Try to be as involved in your campus as you possibly can. Attend the professional development week before school officially starts--this helped me get to know the faculty and staff at Silberstein before school even started. Go to staff meetings, even if you aren't required to attend. Take notes any time a seasoned teacher or staff member gives advice. And most importantly, get to know your mentor teacher and befriend them. Try to be as helpful as possible--this will go a long way.

    Nidia Santos Vidales

    Nidia Santos Vidales Meet Ms. Nidia Santos Vidales! Ms. Santos Vidales is currently a 2nd grade self-contained bilingual teacher at Roberts Elementary School and a former clinical teacher with the Texas Tech University Alternative Certification Program.

    Can you tell me a little bit about your clinical teaching experience? What was the best part about your time as a clinical teacher and what was your biggest challenge?
    I had a great experience! I was in a 3rd grade class with an experienced teacher so I learned a lot about teaching strategies and classroom management. I also had the opportunity to do 3 performance assessments and prepare the classes following the teachings that I learned at Texas Tech University’s AC program. The best part regarding my time as a clinical teacher was the interaction with students in a real classroom environment, teaching real lessons, and experiencing day to day our profession’s praxis, there is no better way to prepare someone who wants to be a teacher. My biggest challenge was to learn about classroom management strategies and its implementation. As we know, classroom management is very important, and a good teacher should be aware of how and when to implement this kind of strategies in his/her classroom.

    Why did you choose to continue on as a full-time teacher at Dallas ISD?
    I decided to continue with Dallas ISD because I share its values ​​and Mission. I was a Teacher’s Assistant here for two years so I know firsthand the huge impact that our district has in our community, and how teachers can really make a difference in the lives of thousands of students. I also believe that Dallas ISD supports its teachers with continuous preparation and improvement.

    What advice would you give to a prospective clinical teacher?
    My best advice is that any person who wants to become a teacher should find in his/her heart the passion to change student’s lives through education.

    What advice would you give to an international candidate on the process to teach at Dallas ISD?
    I would tell an international candidate that Dallas is a good city to live in and Dallas ISD is a great place to make a contribution to society by helping to educate their students. Yes, there is a lot to do and it can be overwhelming at the beginning but eventually you will adapt and you will see that it is worthand rewarding to be a teacher in our community.

    Jeanette Sambucetti

    Jeanette Sambucetti Meet Ms. Jeanette Sambucetti! Ms. Sambucetti is in her 4th year of teaching at Dallas ISD. She taught for 1 year at Walnut Hill Elementary School and is now teaching at Rosemont Elementary School.

    Can you tell me a little bit about your classroom?
    I am a bilingual teacher and am part of Dallas ISD’s dual language program, which means that my classes are taught in both English and Spanish. On Monday, Wednesday, and Friday, I teach in Spanish and on Tuesday and Thursday I teach my classes in English. Approximately 60% of my students are English-dominant, which means they speak mostly or all English at home, and the other 40% of my students are Spanish-dominant. The dual-language program allows students to come out of the program fully bilingual.

    I know you had previous years of teaching experience at other districts. What would you tell any veteran teacher who is exploring career opportunities at Dallas ISD?
    Being a veteran teacher is the best way to have the opportunity to move up the salary scale rapidly. If you have 3 years or more of education experience, you are automatically eligible to apply for DTR (Distinguished Teacher Review). I already came in [to the district] with experience under my belt, and although I started out about $2000 fewer than at my charter school, within one year at DISD, I had a $20,000 pay increase as an Exemplary I teacher. The following year I was Exemplary II, and now I am working on becoming a master teacher.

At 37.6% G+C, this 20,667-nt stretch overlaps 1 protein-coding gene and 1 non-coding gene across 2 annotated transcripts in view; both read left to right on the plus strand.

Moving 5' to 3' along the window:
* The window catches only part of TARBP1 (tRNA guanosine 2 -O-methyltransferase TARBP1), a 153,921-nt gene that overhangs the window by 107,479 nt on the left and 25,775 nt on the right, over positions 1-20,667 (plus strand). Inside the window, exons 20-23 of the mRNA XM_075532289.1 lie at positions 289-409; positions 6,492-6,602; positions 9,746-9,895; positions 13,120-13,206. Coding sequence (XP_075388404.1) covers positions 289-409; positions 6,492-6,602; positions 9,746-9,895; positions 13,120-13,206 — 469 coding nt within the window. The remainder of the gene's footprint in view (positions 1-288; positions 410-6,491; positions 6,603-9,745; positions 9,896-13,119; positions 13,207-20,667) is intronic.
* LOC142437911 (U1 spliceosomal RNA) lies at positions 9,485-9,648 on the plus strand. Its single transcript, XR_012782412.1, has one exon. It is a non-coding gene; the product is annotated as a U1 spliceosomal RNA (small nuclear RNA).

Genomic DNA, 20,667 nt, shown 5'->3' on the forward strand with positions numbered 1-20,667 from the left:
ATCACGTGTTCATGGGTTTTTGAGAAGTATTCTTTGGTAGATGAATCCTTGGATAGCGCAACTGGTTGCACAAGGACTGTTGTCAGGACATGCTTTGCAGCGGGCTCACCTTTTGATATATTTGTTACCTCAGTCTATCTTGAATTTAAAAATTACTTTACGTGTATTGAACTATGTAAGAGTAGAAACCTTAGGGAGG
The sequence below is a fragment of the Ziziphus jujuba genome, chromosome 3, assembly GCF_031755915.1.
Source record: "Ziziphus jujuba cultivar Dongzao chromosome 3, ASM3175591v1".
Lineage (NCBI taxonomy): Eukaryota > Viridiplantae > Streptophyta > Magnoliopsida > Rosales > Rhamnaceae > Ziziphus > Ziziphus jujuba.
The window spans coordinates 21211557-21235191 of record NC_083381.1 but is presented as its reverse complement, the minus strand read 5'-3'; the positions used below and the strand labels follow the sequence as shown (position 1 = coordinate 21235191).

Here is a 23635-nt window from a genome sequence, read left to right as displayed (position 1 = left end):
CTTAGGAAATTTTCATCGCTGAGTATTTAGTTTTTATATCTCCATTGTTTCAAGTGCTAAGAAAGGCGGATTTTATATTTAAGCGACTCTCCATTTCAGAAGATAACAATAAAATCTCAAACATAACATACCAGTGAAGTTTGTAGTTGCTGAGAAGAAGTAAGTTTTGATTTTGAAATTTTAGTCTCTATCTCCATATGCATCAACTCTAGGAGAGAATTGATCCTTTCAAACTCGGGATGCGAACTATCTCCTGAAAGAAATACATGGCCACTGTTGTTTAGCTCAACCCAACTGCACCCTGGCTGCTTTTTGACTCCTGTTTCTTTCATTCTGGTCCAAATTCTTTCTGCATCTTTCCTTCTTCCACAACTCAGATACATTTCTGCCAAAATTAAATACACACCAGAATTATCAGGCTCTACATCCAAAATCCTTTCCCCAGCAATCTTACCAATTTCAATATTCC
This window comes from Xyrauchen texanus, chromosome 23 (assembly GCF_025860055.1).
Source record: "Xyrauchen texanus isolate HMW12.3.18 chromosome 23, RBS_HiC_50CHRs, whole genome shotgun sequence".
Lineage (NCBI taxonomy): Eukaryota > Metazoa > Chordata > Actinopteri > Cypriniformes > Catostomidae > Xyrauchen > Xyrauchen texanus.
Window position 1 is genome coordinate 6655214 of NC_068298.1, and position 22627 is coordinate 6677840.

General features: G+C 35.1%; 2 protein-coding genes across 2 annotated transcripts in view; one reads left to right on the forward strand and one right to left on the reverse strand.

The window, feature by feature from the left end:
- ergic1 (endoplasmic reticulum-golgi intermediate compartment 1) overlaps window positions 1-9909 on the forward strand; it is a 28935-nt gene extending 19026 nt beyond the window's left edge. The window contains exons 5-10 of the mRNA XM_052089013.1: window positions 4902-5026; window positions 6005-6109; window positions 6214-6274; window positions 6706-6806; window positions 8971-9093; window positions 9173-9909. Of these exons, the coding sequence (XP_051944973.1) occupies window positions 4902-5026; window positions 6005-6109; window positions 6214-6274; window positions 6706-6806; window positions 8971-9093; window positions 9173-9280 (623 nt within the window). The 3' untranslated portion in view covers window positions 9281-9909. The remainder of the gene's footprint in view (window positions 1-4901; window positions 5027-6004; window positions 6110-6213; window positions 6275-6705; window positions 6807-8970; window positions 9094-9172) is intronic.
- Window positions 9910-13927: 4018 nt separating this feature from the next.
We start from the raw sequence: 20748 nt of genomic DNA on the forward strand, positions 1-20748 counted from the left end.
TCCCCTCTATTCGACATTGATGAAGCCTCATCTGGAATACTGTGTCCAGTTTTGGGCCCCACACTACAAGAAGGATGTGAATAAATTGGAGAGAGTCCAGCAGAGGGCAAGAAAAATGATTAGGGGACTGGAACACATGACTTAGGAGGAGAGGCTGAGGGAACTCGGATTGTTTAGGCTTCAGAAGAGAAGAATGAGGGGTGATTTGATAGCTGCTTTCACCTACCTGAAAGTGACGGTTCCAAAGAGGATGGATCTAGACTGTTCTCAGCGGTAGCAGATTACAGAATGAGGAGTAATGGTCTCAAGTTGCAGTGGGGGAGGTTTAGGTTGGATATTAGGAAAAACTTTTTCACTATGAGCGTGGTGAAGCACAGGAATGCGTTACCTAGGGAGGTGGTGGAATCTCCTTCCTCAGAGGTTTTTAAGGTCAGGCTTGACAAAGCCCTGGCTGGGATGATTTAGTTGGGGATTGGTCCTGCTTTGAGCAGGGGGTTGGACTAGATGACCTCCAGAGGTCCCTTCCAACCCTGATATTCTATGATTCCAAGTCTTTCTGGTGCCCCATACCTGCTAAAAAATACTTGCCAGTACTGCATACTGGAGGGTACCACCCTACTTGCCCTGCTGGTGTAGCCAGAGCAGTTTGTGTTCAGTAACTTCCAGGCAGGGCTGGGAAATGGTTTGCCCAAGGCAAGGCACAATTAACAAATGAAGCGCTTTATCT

As a veteran teacher, how does your experience teaching at DISD compare to your experience in other districts?
    I’ve been able to grow so much professionally in my years at Dallas ISD. Last year at Walnut Hill, my school leadership sent me to amazing training in Orlando, where I received intensive bilingual teacher training and was able to learn from the best of the best. I know of other colleagues whom have traveled to conferences in Chicago and New York. Next year, I hope to present at the NABE (National Association for Bilingual Education) conference and work on my Distinguished Teacher Review portfolio. In addition to the opportunities to attend national conferences, I have also been offered pathways to becoming an instructional coach and assistant principal. For now, I will be remaining in the classroom, but I feel fortunate that in just over 3 years in the district, I have been able to gain leadership skills and represent Dallas as an educator and leader.

    How would others find similar success at Dallas ISD?
    I would say that a successful teacher finds his or her own path at DISD. Success isn’t about the quantity of the roles and responsibilities take on; rather it’s about the quality of the work you do. I am constantly disseminating data. I’m intentional about who I have in my small group, how many times, and where students need to grow. My goal is not for students to pass, but rather, to master the content. I tell this to my students so often, that they have internalized this belief, as well. They think, “Wow, my teacher really believes in me and my growth,” and it helps them believe in themselves and their ability to achieve.

    What final advice would you give to a prospective teacher?
    One piece of advice is to be receptive to the idea that you can never stop learning and growing as a teacher. It is crucial to set that time in the beginning of the year in order to be very strategic about your long-term goals and your students’ learning objectives. Every year in August, I ask myself: What can I give back to my school? In my second year with the district, I implemented interactive science journals to help improve students achieve in science. This year I am focused on socio-emotional learning, and I am working with the counseling department to help teachers purchase calming apps to implement in the classroom. I also coordinated Hispanic Heritage Month on my campus and my students and I displayed posters around our school. One of my students even made a pinata and included all the facts about her home country. To culminate this experience, we invited the parents and community to a gallery walk of our work. With DISD, you never stop growing, as a teacher, leader, and community member, and I don’t see myself leaving the district anytime soon.